Mr Correa said his "citizen's revolution" had been confirmed
Ecuadorean voters have convincingly approved a new constitution that increases presidential powers.
With most ballots counted, results show 64% of voters backed the charter, an outcome President Rafael Correa hailed as a "historic win".
He has said the new constitution will help bring about a more just society and tackle instability in Ecuador.
It will enable him to run for two new, consecutive terms. But critics say it gives the president too much power.
The constitution allows him to dissolve Congress within the first three years of its four-year term.
The 444-article constitution will be the Andean nation's 20th.
The package contains some of the most wide-ranging proposals the country - or any country in the region - has seen, says the BBC's Daniel Schweimler.
"We're making history! Onward!" President Correa urged a crowd of supporters in his coastal hometown of Guayaquil.
"This is confirmation of the citizen's revolution we're offering."
Mr Correa, a 45-year-old US-trained economist, has said he is fulfilling the promises he made when he won elections nearly two years ago.
He was elected following years of turmoil in Ecuador which saw angry crowds throw three presidents from office in the previous 10 years.
Tightening controls of vital industries and reducing monopolies
Declaring some foreign loans illegitimate
Expropriating and redistributing idle farm land
Allowing the president to stand for a second four-year term in office
Giving free health care for older citizens
Allowing civil marriage for gay partners
The articles in the proposed constitution include plans to tighten control of vital industries such as oil and mining.
Some foreign loans could be declared illegitimate so they would not have to be paid and there are plans to give free health care to older citizens.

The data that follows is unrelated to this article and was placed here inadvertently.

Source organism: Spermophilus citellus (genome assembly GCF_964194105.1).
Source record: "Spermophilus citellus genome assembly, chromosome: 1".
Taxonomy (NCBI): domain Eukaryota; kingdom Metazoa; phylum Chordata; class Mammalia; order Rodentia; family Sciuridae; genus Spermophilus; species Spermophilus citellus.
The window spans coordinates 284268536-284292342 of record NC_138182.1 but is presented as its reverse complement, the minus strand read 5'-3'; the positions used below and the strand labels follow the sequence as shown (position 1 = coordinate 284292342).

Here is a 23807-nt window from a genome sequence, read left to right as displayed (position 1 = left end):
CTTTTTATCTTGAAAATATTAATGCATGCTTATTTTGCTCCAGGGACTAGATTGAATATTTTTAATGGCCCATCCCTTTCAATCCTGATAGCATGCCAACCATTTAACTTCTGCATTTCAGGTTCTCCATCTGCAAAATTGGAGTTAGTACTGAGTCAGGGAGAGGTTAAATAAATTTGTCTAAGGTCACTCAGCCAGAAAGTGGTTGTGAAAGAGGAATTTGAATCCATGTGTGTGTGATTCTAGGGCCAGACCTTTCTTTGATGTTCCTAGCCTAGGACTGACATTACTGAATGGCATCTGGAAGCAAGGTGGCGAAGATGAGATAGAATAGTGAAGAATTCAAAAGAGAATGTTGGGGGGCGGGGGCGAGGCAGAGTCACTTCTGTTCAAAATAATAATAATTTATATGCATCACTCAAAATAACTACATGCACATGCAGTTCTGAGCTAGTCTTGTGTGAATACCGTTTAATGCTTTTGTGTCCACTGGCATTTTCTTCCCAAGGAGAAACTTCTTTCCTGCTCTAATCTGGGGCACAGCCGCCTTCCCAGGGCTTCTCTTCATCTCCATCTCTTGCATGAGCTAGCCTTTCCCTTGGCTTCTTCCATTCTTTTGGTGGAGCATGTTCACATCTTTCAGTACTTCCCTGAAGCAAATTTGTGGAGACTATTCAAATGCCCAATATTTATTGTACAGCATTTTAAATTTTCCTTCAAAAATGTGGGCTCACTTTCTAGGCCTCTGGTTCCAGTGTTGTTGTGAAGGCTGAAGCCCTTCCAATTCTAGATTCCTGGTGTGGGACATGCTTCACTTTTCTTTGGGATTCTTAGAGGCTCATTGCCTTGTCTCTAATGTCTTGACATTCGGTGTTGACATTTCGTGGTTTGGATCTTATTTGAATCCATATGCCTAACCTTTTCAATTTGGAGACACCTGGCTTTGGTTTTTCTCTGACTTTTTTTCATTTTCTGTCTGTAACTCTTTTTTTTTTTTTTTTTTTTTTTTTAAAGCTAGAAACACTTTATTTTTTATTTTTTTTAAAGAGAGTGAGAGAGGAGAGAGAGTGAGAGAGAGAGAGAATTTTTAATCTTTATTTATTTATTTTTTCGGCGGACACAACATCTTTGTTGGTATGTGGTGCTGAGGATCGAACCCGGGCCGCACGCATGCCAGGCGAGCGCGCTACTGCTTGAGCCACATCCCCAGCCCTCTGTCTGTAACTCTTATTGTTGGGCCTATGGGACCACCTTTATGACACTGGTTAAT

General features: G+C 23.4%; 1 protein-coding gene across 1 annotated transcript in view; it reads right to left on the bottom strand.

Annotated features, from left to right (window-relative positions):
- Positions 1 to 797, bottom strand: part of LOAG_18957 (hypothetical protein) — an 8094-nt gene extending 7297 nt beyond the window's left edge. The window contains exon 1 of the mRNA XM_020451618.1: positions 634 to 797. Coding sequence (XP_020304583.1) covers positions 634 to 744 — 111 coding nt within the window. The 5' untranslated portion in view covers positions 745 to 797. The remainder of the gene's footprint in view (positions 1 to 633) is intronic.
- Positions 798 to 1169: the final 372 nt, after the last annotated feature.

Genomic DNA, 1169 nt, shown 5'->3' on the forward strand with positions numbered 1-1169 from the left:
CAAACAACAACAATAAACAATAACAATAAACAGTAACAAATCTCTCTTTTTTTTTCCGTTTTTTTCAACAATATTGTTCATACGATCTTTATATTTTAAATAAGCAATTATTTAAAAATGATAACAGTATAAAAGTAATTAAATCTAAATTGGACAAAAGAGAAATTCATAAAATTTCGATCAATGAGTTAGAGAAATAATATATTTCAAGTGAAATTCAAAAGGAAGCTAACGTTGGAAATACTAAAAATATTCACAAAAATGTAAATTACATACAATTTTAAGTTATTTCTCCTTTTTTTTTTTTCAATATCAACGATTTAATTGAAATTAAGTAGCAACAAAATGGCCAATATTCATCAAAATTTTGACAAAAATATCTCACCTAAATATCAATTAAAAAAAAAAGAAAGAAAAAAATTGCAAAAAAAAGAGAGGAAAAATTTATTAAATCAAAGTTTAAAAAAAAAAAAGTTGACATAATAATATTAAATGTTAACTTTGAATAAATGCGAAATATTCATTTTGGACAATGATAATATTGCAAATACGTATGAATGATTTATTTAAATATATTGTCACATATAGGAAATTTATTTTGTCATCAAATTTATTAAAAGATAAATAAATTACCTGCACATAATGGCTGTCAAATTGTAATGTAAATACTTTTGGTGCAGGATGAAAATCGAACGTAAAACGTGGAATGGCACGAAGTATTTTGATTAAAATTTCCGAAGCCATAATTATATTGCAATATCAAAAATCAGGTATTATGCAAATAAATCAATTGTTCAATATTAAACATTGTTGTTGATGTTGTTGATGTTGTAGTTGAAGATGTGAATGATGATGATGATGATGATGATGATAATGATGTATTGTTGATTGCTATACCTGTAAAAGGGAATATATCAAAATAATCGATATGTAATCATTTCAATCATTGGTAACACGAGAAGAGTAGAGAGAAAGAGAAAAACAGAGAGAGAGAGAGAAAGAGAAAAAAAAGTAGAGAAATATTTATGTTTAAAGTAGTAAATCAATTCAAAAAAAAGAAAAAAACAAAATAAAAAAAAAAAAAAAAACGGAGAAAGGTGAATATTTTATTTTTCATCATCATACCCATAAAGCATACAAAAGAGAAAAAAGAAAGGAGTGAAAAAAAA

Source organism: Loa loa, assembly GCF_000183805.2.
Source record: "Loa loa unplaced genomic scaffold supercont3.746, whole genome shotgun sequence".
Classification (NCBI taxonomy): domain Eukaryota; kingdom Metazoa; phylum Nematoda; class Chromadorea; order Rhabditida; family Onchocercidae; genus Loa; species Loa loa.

President Correa is offering more say in the running of the country to women, the poor and Ecuador's large indigenous community.
He says he is trying to reduce the power and influence of the business and land-owning elite which has always run the country.
Not surprisingly, there has been opposition to the proposals, says our South America correspondent.
Some say Mr Correa is a puppet of the Venezuelan President, Hugo Chavez, and that the state will interfere unnecessarily in business affairs.
Foreign investors, especially in Ecuador's oil industry, are concerned that the new laws will reduce their profits and that the country will not pay its foreign debts, he says.
The US, he adds, will be worried about what many there see as another move to the left in Latin America.
In his speech after the referendum, Mr Correa urged those who voted against the new constitution to put aside their differences.
"Let them acknowledge defeat and let's strike out together in the new direction the great majority of Ecuadoreans, as well as all Latin America, are setting: a society with more justice, much more equality and without so much... misery."